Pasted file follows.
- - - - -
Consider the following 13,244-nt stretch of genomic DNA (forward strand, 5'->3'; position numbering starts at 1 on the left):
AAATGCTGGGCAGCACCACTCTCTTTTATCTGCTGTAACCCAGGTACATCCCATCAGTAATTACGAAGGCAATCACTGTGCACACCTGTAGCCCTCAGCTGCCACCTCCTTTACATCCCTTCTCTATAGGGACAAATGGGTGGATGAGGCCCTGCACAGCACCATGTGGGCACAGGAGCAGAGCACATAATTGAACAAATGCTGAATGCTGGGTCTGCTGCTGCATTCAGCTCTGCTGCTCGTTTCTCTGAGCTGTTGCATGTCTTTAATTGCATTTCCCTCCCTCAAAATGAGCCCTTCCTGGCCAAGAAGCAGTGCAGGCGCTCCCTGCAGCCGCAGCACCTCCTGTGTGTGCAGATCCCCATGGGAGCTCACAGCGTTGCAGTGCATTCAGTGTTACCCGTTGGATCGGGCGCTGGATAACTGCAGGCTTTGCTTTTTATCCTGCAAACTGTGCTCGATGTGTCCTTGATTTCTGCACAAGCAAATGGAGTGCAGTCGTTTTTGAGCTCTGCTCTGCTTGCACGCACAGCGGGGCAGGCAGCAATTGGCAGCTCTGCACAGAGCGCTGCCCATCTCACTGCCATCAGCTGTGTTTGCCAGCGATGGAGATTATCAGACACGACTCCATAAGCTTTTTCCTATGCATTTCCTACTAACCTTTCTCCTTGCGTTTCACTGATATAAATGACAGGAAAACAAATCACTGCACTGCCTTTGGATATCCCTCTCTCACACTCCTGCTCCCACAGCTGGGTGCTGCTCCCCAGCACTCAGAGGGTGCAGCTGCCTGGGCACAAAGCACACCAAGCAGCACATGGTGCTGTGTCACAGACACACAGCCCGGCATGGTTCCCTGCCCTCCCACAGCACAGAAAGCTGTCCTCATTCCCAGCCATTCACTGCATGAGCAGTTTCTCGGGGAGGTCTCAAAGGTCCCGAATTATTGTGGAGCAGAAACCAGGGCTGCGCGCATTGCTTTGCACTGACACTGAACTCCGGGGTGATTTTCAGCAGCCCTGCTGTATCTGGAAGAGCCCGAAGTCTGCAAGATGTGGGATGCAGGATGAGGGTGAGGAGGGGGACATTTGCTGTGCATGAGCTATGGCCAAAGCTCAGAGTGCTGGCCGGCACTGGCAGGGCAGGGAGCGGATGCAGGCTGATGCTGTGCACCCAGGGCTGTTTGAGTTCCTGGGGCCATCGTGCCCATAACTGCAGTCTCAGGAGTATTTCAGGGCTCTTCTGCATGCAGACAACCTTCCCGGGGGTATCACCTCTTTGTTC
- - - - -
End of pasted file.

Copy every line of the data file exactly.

Consider the following 13,244-nt stretch of genomic DNA (forward strand, 5'->3'; position numbering starts at 1 on the left):
AAATGCTGGGCAGCACCACTCTCTTTTATCTGCTGTAACCCAGGTACATCCCATCAGTAATTACGAAGGCAATCACTGTGCACACCTGTAGCCCTCAGCTGCCACCTCCTTTACATCCCTTCTCTATAGGGACAAATGGGTGGATGAGGCCCTGCACAGCACCATGTGGGCACAGGAGCAGAGCACATAATTGAACAAATGCTGAATGCTGGGTCTGCTGCTGCATTCAGCTCTGCTGCTCGTTTCTCTGAGCTGTTGCATGTCTTTAATTGCATTTCCCTCCCTCAAAATGAGCCCTTCCTGGCCAAGAAGCAGTGCAGGCGCTCCCTGCAGCCGCAGCACCTCCTGTGTGTGCAGATCCCCATGGGAGCTCACAGCGTTGCAGTGCATTCAGTGTTACCCGTTGGATCGGGCGCTGGATAACTGCAGGCTTTGCTTTTTATCCTGCAAACTGTGCTCGATGTGTCCTTGATTTCTGCACAAGCAAATGGAGTGCAGTCGTTTTTGAGCTCTGCTCTGCTTGCACGCACAGCGGGGCAGGCAGCAATTGGCAGCTCTGCACAGAGCGCTGCCCATCTCACTGCCATCAGCTGTGTTTGCCAGCGATGGAGATTATCAGACACGACTCCATAAGCTTTTTCCTATGCATTTCCTACTAACCTTTCTCCTTGCGTTTCACTGATATAAATGACAGGAAAACAAATCACTGCACTGCCTTTGGATATCCCTCTCTCACACTCCTGCTCCCACAGCTGGGTGCTGCTCCCCAGCACTCAGAGGGTGCAGCTGCCTGGGCACAAAGCACACCAAGCAGCACATGGTGCTGTGTCACAGACACACAGCCCGGCATGGTTCCCTGCCCTCCCACAGCACAGAAAGCTGTCCTCATTCCCAGCCATTCACTGCATGAGCAGTTTCTCGGGGAGGTCTCAAAGGTCCCGAATTATTGTGGAGCAGAAACCAGGGCTGCGCGCATTGCTTTGCACTGACACTGAACTCCGGGGTGATTTTCAGCAGCCCTGCTGTATCTGGAAGAGCCCGAAGTCTGCAAGATGTGGGATGCAGGATGAGGGTGAGGAGGGGGACATTTGCTGTGCATGAGCTATGGCCAAAGCTCAGAGTGCTGGCCGGCACTGGCAGGGCAGGGAGCGGATGCAGGCTGATGCTGTGCACCCAGGGCTGTTTGAGTTCCTGGGGCCATCGTGCCCATAACTGCAGTCTCAGGAGTATTTCAGGGCTCTTCTGCATGCAGACAACCTTCCCGGGGGTATCACCTCTTTGTTC